Disaster Survivors in Remote Areas Could be Kept Alive â By Edible Drones
Drones can be crucial during natural disasters by transporting supplies to people in need, but they can only carry about 30 percent of their mass as payload.
What if the delivery drones themselves were made of food? Now, researchers have developed a small flying craft with wings made of rice cakes.
The team at the Swiss Federal Institute of Technology in Lausanne (EPFL) decided the answer was to make the wings perform both as functional for flight and as cargo at the same time, so the drone could deliver more life-sustaining nutrition or medication.
To fashion the wing, the rice cakes are laser-cut into hexagonals and fixed together by gelatin.
These are then wrapped in protective plastic, before being affixed to the flying element.
Corn starch and corn starch with chocolate were both trialed as adhesives, but gelatin displayed stronger properties.
A prototype saw the drone able to fly 10 meters per second (32 feet). Now, the team wants to transform other nonedible pieces, by suggesting that structural components, such as an aileron or rudder, could be 3D-printed of edible material.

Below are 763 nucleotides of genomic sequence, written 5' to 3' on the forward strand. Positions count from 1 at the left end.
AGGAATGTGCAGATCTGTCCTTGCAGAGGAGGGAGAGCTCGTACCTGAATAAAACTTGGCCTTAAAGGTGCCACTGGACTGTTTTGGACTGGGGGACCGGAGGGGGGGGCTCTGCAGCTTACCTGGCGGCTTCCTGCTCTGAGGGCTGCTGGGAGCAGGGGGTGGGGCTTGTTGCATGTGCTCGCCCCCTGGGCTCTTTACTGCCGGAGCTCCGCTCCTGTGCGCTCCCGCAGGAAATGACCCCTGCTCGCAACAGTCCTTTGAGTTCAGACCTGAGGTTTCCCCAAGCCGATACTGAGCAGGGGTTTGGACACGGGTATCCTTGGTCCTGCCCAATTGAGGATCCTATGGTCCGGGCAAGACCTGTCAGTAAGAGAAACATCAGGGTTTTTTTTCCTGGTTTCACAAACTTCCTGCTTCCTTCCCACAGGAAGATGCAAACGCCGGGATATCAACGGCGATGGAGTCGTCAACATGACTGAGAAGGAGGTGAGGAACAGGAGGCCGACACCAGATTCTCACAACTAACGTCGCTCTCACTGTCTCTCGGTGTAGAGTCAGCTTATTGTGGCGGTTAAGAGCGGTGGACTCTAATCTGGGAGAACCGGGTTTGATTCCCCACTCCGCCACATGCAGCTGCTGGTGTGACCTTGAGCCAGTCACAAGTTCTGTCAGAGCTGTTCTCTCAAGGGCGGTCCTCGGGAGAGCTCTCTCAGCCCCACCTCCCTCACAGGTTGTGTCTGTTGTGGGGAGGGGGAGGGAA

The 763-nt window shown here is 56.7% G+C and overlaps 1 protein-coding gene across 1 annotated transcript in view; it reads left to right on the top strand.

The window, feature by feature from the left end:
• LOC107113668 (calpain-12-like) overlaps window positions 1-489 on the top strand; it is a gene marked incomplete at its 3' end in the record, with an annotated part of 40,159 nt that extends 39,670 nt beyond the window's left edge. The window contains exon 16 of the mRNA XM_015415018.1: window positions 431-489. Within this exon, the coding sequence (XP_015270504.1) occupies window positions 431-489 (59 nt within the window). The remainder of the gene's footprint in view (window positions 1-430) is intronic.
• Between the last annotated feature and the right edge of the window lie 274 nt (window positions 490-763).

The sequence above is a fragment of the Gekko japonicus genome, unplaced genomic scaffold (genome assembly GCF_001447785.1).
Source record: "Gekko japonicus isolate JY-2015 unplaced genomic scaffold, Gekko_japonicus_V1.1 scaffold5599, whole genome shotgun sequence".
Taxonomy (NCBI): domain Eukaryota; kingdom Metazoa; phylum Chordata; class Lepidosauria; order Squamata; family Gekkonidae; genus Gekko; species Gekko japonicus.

They are also looking at ways to transport water onboard.
The wingspan of about 27 inches (70 centimeters) results in enough rice cake and gelatin glue to deliver the equivalent of one breakfast serving—with 80 grams remaining for a payload of vitamins or water.
The lead author, Bokeon Kwak, told IEEE Spectrum the wing tastes like “a crunchy rice crisp cookie with a little touch of raw gelatin.”
The research has been documented in a study paper entitled Towards Edible Drones for Rescue Missions: Design and Flight of Nutritional Wings, and is just one application of EPFL’s research initiative called RoboFood, which seeks to develop edible robots in a way that maximizes both performance and nutritional value.
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